Initial Enrollment Period for Medicare
Most often, we need to know how and when to enroll ourselves in Medicare to be benefited by it. It is vital to have a clearer understanding of the process if you are not enrolled automatically. During the Initial Enrollment Period (IEP) that begins three months before you turn 65 and lasts for seven months you will need to sign up for Medicare Part A and/or Part B.
Automatic enrollment for Original Medicare
In Original Medicare’s initial enrollment, if you are turning 65 and already getting Social Security or Railroad Retirement Benefits (RRB) or will start collecting retirement at age 65, Part A and/or Part B appears automatically. You have to sign up for Medicare Part B when you apply for retirement benefits. If you are eligible for Social Security retirement Medicare Part A enrollment occurs automatically. Before your 65th birthday, a Medicare card will be sent to you more or less than three months via mail.
Some get Part A premium-free as long as they have worked at least 10 years (or 40 quarters) and paid Medicare taxes. But Medicare Part B comes with a monthly premium. However, there are some who prefer to enroll later especially if they are already under a different plan like an employer group plan.
Please be reminded that there is a penalty for those who do not sign up for Medicare Part B when they are first eligible and sign up later. This penalty is going to be charged from you throughout the whole period you hold the Medicare coverage. However, if there is a delay because of a coverage under your existing employer or your spouse’s existing employer in Medicare Part B, you may not be subjected to a penalty if your existing employer coverage plan ends as you will qualify for a Special Enrollment Period.
If you are covered by Social Security and Railroad Retirement Board disability benefits within at least 24 months, you will have Medicare automatic enrollment. Before the 25th month of benefits for disability, a mail for the Medicare card will be sent to you more or less than three months.
For those beneficiaries with Amyotrophic Lateral Sclerosis, also known as Lou Gehrig’s disease, will have automatic enrollment to Medicare Part A and Part B from the very month they first received the disability benefits.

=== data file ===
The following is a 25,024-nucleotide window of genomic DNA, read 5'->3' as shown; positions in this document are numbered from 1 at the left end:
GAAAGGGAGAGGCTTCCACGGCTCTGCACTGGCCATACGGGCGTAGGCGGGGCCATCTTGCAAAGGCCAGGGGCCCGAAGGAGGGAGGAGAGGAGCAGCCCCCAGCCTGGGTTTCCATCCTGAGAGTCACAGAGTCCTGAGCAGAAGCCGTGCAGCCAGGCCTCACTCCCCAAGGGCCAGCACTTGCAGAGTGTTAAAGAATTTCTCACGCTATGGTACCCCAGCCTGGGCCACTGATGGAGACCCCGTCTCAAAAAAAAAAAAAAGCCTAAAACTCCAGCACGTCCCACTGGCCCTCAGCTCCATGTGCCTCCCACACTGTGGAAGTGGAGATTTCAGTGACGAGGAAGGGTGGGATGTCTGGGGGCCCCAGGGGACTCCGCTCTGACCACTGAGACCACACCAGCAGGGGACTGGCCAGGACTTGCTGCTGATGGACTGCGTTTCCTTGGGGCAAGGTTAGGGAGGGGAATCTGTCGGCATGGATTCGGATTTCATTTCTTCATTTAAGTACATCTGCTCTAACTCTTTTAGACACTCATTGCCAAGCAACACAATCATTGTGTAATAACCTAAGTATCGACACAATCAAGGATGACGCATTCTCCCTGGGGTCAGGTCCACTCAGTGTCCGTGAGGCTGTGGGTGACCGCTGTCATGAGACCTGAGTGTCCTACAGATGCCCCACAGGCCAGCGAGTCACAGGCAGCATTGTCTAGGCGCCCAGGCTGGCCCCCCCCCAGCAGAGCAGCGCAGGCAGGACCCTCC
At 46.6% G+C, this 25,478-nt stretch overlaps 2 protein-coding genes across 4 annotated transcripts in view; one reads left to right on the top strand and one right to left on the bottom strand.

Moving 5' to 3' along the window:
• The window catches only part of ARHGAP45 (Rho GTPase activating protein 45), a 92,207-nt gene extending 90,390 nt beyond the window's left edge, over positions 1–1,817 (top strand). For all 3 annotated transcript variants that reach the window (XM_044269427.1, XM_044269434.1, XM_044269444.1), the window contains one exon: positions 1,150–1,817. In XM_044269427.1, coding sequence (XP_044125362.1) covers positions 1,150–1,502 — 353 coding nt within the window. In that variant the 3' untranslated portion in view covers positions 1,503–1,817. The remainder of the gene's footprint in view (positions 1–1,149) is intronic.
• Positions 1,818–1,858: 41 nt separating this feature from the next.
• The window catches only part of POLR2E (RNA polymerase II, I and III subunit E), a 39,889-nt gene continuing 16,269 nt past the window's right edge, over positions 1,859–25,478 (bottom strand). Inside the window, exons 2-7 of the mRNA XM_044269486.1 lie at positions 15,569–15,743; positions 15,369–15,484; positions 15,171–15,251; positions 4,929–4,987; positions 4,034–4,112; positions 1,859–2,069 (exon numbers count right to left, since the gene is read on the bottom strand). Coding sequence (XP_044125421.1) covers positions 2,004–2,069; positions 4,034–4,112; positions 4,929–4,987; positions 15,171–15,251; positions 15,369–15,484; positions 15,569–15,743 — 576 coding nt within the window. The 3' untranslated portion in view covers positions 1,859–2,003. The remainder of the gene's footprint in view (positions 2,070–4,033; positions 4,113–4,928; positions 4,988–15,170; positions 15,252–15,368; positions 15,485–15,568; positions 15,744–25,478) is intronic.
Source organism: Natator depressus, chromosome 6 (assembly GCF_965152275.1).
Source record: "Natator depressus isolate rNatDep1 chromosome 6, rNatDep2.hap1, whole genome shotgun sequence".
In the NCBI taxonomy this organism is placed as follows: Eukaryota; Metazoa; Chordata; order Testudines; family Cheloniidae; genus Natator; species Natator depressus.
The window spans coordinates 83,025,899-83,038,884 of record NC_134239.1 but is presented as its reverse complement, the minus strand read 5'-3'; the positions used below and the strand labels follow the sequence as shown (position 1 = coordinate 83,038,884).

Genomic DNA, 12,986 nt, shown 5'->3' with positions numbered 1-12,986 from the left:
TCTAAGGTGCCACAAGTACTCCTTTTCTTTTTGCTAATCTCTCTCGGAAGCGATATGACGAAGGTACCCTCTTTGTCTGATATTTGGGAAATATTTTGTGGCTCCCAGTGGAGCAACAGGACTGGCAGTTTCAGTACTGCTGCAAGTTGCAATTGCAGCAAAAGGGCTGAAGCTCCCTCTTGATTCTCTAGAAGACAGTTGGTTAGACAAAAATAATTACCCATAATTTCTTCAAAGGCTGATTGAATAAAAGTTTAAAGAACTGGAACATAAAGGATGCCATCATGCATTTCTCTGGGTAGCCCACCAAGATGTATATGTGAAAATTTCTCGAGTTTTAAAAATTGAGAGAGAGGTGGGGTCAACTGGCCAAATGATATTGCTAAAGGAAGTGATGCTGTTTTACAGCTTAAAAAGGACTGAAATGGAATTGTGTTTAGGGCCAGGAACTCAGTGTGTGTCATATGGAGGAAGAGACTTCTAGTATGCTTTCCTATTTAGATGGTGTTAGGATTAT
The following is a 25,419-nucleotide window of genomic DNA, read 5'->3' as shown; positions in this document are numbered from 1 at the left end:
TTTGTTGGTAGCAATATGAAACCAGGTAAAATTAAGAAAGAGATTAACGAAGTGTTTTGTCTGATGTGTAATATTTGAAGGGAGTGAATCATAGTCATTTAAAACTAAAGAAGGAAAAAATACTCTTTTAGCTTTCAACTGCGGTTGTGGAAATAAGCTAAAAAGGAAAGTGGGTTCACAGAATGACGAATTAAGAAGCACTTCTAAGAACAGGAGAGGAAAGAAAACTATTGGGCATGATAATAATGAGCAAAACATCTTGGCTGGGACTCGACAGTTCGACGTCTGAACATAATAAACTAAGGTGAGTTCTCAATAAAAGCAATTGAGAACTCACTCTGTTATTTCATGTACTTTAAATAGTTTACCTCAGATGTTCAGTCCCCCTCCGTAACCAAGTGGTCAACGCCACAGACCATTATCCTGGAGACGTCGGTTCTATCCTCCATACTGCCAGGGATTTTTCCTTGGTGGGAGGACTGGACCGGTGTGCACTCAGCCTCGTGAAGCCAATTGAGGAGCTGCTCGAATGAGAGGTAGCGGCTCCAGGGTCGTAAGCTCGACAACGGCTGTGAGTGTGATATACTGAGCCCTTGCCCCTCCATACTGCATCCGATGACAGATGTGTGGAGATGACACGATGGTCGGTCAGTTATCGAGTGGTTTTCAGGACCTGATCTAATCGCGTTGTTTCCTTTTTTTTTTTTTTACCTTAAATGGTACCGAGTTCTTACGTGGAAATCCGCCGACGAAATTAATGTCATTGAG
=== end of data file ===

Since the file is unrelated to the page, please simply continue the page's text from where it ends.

If you are a working person, Social Security disability benefits are completely optional to have in case you have ESRD or End-Stage Renal Disease. Before you turn 65 and you have ESRD required for kidney dialysis or kidney transplant, the Original Medicare enrollment is for you.
Medicare Enrollment Start and End Dates
Just when you turn 65 and are not receiving benefits from Social Security, during your initial enrollment period or IEP, signing up for Medicare A and/or Part B is a must. This normally starts at least 3 months before you turn 65 and will end after another 3 months.
Anyone can enroll in Medicare even if there’s no plan on retirement at 65 during their IEP. There surely is a choice for anyone to apply for Medicare only if they apply through Social Security. Even if anyone has not worked long enough to qualify for retirement benefits they can still enroll during their IEP for Medicare Part A and/or Part B. They may not be qualified for a premium-free Medicare Part A and its price will be set up for them based on the period length they’ve worked. A monthly payment for premium if they sign up for Medicare Part B should also be covered.
Anyone can sign up for Medicare Part A and/or Part B within the General Enrollment Period from January 1 through March 31 of each year if they missed their initial enrollment. If anyone did not sign up when they first eligible, a payment for late enrolls is present for both Part A and Part B. They are allowed to make changes to their coverage within the general enrollment period.
- Sign up via Social Security for Original Medicare, Part A and Part B:
- Call 1-800-772-1213 (TTY users 1-800-325-0778), Monday through Friday, from 7AM to 7PM.
- Visit the local Social Security office.
- Or connect with us at www.ssa.gov
For Railroad workers, they may reach out to Railroad Retirement Board to enroll in Medicare Part A and/or Part B. Call the RRB at 1-877-772-5772, Monday through Friday, 9AM to 3:30PM; TTY users can call 1-312-751-4701.
- Anyone enrolled to Medicare will get:
- Red card which represents Medicare Part A
- White card which represents Medicare Part B
- and blue Medicare card for Part A and B
Keeping this card in a safe place is highly recommended for future use. If a card is ever lost or stolen, application for a replacement of card is the next step or call Social Security’s toll-free number, 1-800-772-1213 (TTY users 1-800-325-0778), Monday through Friday, from 7AM to 7PM.
The beginning of Medicare Coverage
If anyone is already a retirement beneficiary before turning 65, their Medicare coverage will start with the month they’re first eligible. Their coverage will not begin until the 1st of July if they sign up during the general enrollment. If they are a disability beneficiary through Social Security or the RRB, the date is determined by the Social Security Administration or the Railroad Retirement Board. The coverage start date is dependent on which month of IEP they signed up if anyone signed up during the initial enrollment for Medicare Part A and/or Part B.
Below chart shows when a Medicare coverage becomes effective if enrollment happens during your IEP:
For this month’s initial enrollment period:
Medicare coverage starts:
|Social Security Medicare Site: http://www.socialsecurity.gov/pubs/10043.html|
|One to three months before you turn 65 years old.||The month you turn 65 years old|
|The month of your 65th birthday||One month after your 65th birthday|
|One month after you turn 65 years old||Two months after you enroll in Medicare|
|Two or three months after you turn 65 years old||Three months after you enroll in Medicare|